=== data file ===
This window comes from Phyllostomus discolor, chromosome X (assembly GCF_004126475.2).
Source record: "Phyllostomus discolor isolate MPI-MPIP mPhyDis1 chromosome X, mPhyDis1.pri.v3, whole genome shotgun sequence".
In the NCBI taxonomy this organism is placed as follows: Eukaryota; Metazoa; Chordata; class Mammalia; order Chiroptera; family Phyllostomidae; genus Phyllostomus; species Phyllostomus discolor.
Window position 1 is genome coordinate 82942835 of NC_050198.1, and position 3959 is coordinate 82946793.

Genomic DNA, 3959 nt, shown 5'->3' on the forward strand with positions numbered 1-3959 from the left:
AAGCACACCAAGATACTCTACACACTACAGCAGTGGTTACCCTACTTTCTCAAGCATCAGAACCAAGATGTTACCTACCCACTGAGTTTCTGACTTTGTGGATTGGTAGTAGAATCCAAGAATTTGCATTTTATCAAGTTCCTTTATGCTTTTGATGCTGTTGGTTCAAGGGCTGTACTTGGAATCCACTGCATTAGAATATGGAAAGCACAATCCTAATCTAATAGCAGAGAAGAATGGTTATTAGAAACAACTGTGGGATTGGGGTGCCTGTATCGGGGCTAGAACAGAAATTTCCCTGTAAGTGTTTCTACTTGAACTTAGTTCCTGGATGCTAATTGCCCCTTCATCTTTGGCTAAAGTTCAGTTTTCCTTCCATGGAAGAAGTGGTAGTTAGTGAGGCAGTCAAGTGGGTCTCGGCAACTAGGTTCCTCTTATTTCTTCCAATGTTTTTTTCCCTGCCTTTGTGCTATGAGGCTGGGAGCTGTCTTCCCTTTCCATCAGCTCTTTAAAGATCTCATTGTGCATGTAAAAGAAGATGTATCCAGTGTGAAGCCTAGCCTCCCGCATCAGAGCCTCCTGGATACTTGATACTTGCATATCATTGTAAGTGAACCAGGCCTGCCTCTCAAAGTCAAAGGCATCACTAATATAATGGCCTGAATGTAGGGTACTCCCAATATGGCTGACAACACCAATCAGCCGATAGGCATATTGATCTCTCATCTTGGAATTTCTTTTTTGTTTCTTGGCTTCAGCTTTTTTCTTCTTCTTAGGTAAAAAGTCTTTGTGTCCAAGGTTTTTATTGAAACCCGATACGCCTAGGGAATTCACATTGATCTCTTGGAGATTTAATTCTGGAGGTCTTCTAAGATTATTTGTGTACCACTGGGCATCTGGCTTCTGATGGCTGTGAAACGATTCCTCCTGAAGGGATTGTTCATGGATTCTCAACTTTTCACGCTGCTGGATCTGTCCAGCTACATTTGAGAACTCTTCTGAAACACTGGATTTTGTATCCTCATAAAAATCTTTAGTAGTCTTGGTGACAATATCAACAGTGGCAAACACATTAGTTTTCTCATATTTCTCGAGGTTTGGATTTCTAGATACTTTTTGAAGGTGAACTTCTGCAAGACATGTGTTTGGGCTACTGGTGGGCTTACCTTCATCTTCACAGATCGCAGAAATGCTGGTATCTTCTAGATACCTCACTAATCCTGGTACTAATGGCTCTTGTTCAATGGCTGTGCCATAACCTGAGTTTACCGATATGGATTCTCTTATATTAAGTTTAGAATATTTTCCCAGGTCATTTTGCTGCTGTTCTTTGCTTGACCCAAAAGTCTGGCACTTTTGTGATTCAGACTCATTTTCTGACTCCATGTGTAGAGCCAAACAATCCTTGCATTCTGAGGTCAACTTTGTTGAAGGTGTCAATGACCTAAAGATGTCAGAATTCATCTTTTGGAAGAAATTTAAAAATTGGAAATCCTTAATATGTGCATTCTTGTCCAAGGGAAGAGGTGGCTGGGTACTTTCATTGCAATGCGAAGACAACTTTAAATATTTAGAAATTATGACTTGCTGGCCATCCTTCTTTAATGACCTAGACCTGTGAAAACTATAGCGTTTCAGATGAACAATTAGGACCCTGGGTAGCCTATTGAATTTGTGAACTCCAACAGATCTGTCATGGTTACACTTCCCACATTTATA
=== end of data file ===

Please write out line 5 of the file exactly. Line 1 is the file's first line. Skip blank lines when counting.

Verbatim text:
Genomic DNA, 3959 nt, shown 5'->3' on the forward strand with positions numbered 1-3959 from the left: